(This column is cross-posted at the Century Foundation’s Taking Note)
More than 190 health policy experts really, really hate the Ryan proposals. This is a pretty distinguished group: Hank Aaron, David Cutler, Judy Feder,, Jacob Hacker, Harold Pollack, Uwe Reinhardt, Theda Skocpol, Paul Starr–you know, people like that. In a letter to congressional leaders, these scholars had this to say about Medicaid:
We write this letter to oppose plans to convert Medicaid to a block grant and to cut Medicaid benefits.
These changes would do nothing to improve quality but would ration care to millions of America’s most
Medicaid supports health care for nearly 60 million people, including 30 million children. Two-thirds of Medicaid
expenditures support services for impoverished people who are elderly or who suffer from disabilities. By spreading
the cost of care between federal and state budgets, Medicaid helps state governments maintain services during
Looming budget deficits have led some to propose capping federal spending by converting Medicaid into a blockgrant
program. We recognize the challenges posed by budget deficits. Actions must be taken to close those deficits.
Yet block granting Medicaid is both unfair and unwise. During economic downturns it would expose states to the
full costs of increasing enrollments just when their revenues are falling. The inevitable result would be curtailed
services, reduced eligibility, and increased charges that many low-income patients would be unable to pay, forcing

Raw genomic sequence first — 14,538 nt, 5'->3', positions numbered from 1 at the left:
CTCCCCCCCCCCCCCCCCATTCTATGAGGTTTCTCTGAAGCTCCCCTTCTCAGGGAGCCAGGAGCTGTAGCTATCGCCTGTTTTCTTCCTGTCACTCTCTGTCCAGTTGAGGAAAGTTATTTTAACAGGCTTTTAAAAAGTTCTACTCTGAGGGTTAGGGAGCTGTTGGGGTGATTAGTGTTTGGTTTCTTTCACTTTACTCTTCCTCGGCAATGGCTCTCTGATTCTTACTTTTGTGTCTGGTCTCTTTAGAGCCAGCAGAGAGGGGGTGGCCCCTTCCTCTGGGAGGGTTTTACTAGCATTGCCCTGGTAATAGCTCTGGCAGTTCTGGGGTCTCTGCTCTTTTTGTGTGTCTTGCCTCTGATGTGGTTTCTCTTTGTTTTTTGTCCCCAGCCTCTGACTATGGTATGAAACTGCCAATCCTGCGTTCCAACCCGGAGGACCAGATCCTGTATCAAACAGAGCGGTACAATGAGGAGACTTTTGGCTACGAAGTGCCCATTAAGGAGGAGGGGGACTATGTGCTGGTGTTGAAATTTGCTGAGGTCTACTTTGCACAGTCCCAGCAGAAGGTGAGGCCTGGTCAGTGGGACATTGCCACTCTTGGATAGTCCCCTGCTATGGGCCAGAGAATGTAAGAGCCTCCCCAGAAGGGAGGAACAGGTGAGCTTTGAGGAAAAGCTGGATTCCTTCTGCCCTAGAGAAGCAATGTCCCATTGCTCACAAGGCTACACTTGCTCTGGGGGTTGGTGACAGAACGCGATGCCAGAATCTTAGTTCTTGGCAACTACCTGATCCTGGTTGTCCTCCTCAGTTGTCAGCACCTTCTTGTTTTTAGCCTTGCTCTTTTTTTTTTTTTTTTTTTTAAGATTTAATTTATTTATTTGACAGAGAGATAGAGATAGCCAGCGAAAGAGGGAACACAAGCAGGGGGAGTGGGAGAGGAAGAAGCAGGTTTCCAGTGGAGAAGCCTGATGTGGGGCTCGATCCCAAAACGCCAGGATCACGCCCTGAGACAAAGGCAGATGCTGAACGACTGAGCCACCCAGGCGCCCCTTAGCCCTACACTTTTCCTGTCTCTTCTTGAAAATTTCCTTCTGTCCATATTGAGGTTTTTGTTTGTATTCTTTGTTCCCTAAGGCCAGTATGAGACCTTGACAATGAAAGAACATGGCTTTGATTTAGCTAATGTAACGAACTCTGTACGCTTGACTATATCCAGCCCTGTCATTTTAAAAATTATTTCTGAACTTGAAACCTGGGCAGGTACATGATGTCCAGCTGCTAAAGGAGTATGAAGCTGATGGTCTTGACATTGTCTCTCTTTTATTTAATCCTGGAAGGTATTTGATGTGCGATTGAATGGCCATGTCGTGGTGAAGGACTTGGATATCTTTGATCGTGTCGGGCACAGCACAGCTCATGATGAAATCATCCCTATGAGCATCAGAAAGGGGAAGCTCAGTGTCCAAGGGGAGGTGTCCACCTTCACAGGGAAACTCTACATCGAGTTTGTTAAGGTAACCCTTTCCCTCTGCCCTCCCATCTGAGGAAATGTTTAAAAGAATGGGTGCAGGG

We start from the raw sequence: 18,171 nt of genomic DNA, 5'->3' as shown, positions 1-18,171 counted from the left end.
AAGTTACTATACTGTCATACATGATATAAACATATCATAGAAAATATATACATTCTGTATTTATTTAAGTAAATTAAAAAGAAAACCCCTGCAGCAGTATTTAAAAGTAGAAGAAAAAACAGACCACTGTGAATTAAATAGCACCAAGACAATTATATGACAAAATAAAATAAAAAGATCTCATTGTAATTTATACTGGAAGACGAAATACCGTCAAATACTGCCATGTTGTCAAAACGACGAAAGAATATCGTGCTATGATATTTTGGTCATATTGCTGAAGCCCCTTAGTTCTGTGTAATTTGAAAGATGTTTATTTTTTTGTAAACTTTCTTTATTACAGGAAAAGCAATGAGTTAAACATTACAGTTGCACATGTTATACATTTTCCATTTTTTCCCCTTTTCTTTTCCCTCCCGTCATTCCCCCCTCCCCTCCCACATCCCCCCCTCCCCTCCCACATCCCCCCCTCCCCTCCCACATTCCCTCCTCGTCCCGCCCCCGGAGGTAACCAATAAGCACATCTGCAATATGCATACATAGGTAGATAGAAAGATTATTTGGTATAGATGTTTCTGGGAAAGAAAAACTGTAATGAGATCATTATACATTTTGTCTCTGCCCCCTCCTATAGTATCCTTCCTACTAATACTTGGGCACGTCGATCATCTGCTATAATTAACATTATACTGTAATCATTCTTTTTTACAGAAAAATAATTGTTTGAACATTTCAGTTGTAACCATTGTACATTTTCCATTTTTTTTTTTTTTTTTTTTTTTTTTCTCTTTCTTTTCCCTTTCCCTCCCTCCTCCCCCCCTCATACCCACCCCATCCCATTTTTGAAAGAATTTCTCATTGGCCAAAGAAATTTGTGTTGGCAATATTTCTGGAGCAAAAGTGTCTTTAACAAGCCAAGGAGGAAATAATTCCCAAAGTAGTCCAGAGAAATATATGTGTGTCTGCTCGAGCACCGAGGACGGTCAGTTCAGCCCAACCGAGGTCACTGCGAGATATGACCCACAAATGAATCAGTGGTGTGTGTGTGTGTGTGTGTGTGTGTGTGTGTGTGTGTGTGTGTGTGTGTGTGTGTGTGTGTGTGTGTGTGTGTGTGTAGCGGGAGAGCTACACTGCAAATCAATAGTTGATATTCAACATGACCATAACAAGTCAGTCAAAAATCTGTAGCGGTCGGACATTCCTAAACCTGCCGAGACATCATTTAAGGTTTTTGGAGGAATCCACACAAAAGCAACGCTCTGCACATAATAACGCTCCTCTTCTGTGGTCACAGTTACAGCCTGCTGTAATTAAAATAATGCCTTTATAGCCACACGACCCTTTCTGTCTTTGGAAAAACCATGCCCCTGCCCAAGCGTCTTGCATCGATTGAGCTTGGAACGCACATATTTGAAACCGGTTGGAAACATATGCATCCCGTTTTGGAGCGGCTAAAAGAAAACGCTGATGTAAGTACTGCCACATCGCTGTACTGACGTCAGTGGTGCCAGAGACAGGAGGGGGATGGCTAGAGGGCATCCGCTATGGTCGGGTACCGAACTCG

them to forego care or placing burdens for uncompensated care on hospitals and physicians.
And this to say about Medicare:
Advocates of vouchers seem unwilling to label what they are advocating for what it is, and seek to rechristen their
plan as “premium support.” Premium support referred to payment linked to health costs, not a more slowly growing
economic index. It entailed aggressive regulation to promote informed choice by patients. The voucher proposals
now being advanced have none of those protections.
We are particularly concerned by recent Congressional Budget Office analyses, which indicate that current proposals
would link voucher payments to growth in the Consumer Price Index adjusted for population growth. Because
medical care costs are rising much more rapidly than the CPI, this guarantees that the value of the proposed
Medicare vouchers would erode over time. By 2030, the Congressional Budget Office estimates that a typical
65-year-old would pay more than twice as much for health care under the voucher proposal than that individual is
predicted to pay under current law….
In summary, turning Medicare into a voucher program would undermine essential protections for millions of
vulnerable people. It would extinguish the most promising approaches to curb costs and to improve the American
medical care system. We urge responsible members of Congress to reject calls for repealing traditional Medicare
and to support vigorous implementation of the Affordable Care Act.
The Congressional Budget Office has essentially echoed these findings in a devastating analysis. Paul Ryan is an appealing guy. He has produced an extreme and appalling proposal for the future of American social insurance.